Distribution Requirement - Social Science
Breadth
 Requirement - Thought, Belief and Behaviour (2)

VIC114H1S | The Renaissance in Popular Culture

VIC114H1S
The Renaissance in Popular Culture
Professor Shaun Ross
W 12-2

From The Da Vinci Code to Assassin’s Creed, from Game of Thrones to the documentary series Cosmos: A Spacetime Odyssey, representations of the Renaissance continue to capture and intrigue the popular imagination. This course explores these depictions of the Renaissance in a wide range of films, video games, television series, and novels. The focus will be on the exchange between screen, fiction, and ‘fact’, and on how the values and concerns of the present shape creative recreations of the past in popular culture. In addition to those mentioned above, this course will consider recent films and television series such as The Borgias, Wolf Hall, and The New World, as well as novels including The Moor’s Account and The Birth of Venus. Not eligible for CR/NCR option.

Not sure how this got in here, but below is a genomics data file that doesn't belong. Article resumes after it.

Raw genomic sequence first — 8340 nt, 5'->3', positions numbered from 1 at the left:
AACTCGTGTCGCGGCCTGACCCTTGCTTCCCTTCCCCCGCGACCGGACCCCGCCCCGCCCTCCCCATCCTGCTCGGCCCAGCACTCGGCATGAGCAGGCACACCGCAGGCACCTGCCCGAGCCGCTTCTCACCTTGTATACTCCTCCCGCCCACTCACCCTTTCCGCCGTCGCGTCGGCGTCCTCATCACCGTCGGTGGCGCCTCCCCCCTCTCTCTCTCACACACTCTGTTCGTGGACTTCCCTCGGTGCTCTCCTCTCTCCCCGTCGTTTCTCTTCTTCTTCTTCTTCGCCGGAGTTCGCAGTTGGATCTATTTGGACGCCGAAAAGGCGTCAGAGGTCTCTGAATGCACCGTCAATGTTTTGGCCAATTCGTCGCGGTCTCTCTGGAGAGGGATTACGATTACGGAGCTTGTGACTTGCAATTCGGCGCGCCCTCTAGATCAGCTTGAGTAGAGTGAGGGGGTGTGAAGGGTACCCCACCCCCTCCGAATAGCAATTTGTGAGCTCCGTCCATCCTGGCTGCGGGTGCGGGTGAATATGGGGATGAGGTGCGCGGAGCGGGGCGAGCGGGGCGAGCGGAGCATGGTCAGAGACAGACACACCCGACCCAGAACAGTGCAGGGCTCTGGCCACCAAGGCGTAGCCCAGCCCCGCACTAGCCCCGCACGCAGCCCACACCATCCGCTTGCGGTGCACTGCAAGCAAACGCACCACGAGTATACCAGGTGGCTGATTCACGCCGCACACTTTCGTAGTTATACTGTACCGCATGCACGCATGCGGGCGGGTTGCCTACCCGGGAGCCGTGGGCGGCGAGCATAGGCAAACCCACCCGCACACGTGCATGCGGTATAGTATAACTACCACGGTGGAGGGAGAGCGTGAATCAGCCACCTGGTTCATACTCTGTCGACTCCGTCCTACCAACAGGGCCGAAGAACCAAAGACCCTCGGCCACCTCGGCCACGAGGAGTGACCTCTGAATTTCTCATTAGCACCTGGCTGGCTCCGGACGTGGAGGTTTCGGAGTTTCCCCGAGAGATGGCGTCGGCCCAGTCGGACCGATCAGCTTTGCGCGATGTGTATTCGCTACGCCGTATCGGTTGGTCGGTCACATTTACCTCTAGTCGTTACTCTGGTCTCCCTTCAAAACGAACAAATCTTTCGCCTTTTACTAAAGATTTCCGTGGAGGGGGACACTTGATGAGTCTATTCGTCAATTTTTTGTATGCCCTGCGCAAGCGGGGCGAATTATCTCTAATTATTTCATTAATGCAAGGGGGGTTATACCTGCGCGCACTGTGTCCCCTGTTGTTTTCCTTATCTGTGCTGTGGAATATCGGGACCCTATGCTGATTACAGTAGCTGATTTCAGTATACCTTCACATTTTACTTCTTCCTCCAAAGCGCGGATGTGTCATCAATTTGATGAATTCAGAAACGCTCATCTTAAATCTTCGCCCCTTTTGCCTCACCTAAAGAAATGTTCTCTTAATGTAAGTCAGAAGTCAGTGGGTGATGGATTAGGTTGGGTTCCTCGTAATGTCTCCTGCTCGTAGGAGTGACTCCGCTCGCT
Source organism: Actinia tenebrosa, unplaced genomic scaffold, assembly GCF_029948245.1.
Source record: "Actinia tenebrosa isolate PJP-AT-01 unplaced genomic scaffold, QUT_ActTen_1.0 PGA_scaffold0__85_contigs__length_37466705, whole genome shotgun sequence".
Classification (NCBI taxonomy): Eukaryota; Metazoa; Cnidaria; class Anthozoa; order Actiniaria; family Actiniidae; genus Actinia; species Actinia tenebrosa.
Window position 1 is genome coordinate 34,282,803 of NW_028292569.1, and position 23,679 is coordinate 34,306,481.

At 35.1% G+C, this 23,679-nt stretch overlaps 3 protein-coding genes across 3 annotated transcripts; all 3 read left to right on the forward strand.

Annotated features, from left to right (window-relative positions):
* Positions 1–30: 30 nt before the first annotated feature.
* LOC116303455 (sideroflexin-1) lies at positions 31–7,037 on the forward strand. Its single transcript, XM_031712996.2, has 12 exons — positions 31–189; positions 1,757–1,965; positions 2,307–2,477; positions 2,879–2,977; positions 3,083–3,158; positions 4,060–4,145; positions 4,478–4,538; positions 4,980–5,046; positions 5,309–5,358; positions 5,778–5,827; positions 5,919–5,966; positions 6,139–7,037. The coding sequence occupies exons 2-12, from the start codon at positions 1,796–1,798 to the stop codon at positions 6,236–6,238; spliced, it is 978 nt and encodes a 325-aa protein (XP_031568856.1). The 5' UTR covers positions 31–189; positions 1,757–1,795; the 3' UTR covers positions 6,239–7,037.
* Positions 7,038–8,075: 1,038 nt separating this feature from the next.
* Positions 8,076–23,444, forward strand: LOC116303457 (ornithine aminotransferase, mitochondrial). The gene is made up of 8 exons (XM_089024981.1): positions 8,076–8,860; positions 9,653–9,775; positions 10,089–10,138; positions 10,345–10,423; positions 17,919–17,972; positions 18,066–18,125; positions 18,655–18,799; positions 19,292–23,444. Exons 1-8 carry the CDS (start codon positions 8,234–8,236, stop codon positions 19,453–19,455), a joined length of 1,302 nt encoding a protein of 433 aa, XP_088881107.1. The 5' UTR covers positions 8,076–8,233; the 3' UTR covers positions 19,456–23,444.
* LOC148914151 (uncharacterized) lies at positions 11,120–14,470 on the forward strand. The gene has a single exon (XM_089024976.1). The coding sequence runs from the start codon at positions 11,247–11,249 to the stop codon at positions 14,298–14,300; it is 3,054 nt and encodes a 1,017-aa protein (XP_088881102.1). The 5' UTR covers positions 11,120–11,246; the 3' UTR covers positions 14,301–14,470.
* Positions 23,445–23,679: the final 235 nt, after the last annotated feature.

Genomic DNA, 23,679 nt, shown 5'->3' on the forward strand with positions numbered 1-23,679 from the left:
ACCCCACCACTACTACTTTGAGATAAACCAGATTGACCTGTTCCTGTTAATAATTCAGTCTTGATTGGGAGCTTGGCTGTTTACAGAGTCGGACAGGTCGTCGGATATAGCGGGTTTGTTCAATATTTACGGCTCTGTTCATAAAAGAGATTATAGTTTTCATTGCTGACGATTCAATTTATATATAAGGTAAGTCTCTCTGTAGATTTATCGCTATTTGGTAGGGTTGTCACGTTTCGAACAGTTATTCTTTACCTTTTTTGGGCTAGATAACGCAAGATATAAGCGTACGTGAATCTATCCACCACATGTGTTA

Exclusion - VIC114Y1
Distribution Requirement -
Humanities
Breadth
 Requirement - Creative and Cultural Representations (1)

VIC119H1F | Myths and Legends in Modern Contexts

VIC119H1F
Myths and Legends in Modern Contexts
Professor Cathie Sutton
R 10-12

This course provides an introduction to modern forms of ancient narratives, exploring the ways in which selected ancient literary sources and myths have been adapted to modern Canadian literature. Ancient narratives or 'old stories' are often reused, reinterpreted or reconstructed in modern narratives and given new relevance in a contemporary context. Students will encounter sources and contexts of ancient narratives. Not eligible for CR/NCR option.

Distribution Requirement - Humanities
Breadth
 Requirement - Creative and Cultural Representations (1)

VIC121H1F | Evaluating Healthcare: Problems and Solutions

VIC121H1F
Evaluating Healthcare: Problems and Solutions
Professor Matthew Mercuri
M 10-12